The quarterback spent part of the night practicing with the wide receivers, and they all went to a Buffalo Wild Wings to hang out when they were finished. That’s where Elizabeth Lane, who plays tackle football for the Utah Falconz, first heard what Cam Newton had said.
“It’s funny,” the NFL star had chuckled when asked a question during a news conference last week, “to hear a female talk about routes.”
A thousand miles away, the remark stirred up mixed feelings for Lane. She’s a fan. She went to Auburn, where Newton had become a star quarterback, a collegiate national champion and the No. 1 overall pick in the NFL draft. Things would get more complicated when the Charlotte Observer’s Jourdan Rodrigue, the reporter who had asked Newton the question, had to apologize for racist remarks she once made on Twitter, and when Newton himself offered up an apology as the public backlash for his remarks grew.
“But we certainly have a lot to say about routes,” Lane said.
The Falconz quarterback, who is a physical therapist and a doctoral student when she is not on the gridiron, has played for seven years in Atlanta and Salt Lake City. Newton’s sexist comments were upsetting to her and her teammates.
“Sports don’t have a gender,” said Lexie Floor, who plays wide receiver and some cornerback for the Falconz. “I can run routes. I can catch. I’ve been religiously practicing the whole passing tree for four years.”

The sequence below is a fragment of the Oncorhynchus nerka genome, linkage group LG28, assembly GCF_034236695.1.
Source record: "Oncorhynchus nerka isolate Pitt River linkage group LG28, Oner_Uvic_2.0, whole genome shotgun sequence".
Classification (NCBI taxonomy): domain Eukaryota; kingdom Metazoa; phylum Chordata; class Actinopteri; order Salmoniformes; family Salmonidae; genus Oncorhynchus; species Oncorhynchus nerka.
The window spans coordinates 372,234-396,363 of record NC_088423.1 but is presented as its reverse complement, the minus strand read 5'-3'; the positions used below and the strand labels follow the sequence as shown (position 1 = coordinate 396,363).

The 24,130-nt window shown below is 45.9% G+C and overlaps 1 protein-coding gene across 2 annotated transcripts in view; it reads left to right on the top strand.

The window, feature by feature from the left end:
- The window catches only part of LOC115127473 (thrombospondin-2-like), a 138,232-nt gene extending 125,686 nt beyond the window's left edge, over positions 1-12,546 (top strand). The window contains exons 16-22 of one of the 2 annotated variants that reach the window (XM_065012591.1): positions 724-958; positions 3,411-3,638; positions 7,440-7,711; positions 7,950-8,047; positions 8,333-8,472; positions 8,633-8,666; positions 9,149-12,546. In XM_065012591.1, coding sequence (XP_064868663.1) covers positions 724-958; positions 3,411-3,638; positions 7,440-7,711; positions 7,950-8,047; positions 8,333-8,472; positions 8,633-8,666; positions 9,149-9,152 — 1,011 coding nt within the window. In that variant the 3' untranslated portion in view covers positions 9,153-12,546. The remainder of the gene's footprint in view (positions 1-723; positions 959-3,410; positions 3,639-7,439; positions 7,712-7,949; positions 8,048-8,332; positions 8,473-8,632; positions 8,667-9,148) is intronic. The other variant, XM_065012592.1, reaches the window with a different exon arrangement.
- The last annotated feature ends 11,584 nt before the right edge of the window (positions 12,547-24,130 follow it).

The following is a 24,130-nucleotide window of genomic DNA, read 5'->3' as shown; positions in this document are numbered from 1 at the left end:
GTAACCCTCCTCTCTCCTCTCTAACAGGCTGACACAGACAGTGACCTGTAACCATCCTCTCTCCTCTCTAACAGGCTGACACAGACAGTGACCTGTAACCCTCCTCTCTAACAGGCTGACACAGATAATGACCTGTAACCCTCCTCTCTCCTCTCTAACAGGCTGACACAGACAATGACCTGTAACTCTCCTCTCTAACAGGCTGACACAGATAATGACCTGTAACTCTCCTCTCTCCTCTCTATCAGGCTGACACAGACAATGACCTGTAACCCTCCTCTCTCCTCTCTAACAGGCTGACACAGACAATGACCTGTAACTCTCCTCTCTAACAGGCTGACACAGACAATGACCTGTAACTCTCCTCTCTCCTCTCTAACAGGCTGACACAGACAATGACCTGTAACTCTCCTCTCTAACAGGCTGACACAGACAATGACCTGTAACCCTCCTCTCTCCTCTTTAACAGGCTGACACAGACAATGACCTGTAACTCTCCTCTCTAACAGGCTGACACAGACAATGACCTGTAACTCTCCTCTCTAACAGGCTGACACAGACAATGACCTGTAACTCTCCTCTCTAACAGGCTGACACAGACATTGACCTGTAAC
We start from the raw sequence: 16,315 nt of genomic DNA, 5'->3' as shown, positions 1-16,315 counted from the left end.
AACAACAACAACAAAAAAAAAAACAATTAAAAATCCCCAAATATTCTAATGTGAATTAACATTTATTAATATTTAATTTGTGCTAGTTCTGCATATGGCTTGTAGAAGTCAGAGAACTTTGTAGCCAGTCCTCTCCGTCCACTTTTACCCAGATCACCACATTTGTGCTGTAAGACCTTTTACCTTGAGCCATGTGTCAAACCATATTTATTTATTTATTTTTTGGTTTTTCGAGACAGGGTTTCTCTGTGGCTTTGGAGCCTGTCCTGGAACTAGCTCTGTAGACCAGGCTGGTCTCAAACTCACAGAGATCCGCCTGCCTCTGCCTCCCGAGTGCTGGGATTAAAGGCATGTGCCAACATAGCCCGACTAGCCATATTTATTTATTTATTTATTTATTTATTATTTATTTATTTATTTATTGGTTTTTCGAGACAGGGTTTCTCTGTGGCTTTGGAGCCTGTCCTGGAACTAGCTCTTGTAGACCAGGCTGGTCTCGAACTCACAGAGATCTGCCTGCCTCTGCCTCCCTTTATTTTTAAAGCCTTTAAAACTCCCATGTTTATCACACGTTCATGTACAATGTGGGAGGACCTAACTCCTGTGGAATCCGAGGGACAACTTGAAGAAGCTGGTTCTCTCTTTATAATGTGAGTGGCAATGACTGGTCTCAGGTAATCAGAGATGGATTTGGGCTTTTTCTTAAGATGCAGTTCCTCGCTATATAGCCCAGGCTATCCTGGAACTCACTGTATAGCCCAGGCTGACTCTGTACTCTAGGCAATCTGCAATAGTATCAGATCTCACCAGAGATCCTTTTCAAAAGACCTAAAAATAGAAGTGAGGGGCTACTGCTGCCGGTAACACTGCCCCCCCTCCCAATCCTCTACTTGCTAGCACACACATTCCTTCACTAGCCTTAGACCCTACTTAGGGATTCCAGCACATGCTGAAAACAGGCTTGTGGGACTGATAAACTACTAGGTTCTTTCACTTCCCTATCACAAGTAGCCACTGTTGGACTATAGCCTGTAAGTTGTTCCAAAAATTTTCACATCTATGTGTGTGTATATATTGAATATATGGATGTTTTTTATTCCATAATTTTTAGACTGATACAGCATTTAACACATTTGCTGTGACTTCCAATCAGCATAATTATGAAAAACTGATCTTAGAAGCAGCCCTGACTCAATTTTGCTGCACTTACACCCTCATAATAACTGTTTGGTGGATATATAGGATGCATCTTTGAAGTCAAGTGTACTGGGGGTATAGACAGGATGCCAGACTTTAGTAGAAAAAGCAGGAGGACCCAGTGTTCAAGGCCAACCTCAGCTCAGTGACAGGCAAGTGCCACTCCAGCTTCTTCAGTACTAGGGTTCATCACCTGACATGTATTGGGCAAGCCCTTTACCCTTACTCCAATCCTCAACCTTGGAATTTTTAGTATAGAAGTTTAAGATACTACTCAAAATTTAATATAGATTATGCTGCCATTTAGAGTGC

And the Falconz are good.
They went 11-0 this past season, winning their second straight Independent Women’s Football League title. The championship game was played last July at Cottonwood High School in front of a reported 2,000 fans.
“The roar — it was indescribable,” defensive back Sara Galica recalled.
The Falconz beat the Austin Yellow Jackets 35-18 that day.
“There’s no parade downtown for winning,” Lane said. “But we all went out and had a good time and ate some ribs and had a drink together and talked about how we’ll do it again next year.”
But even as gridiron champions, the Falconz too often find themselves having to stick up for women in sports.
According to the University of Minnesota’s Tucker Center for Research on Girls & Women in Sport, women’s sports only receive about 4 percent of all sport media coverage — despite the fact that about 40 percent of all sports participants are female.
The Falconz’s championship was not covered by The Salt Lake Tribune.
“People believe that men have more of an athletic nature, and so the media follows male sports way more in depth,” Floor said. “We’re just not being represented. It’s kind of a joke.”
After Newton’s remarks, one of Galica’s coworkers questioned the role of women as commentators in college football and the NFL.
“I want it to get to the point where it’s not weird,” she said. “It’s not weird when a male commentates on a WNBA game.”
On Sunday, as she does most Sundays in the fall, Galica got together with her sister and watch the day’s slate of NFL games.
She broke down situational football, the coverages and routes.
And she and her teammates will try to ask another question, too.
“What does it take,” Floor wondered, “to show people that we can play?”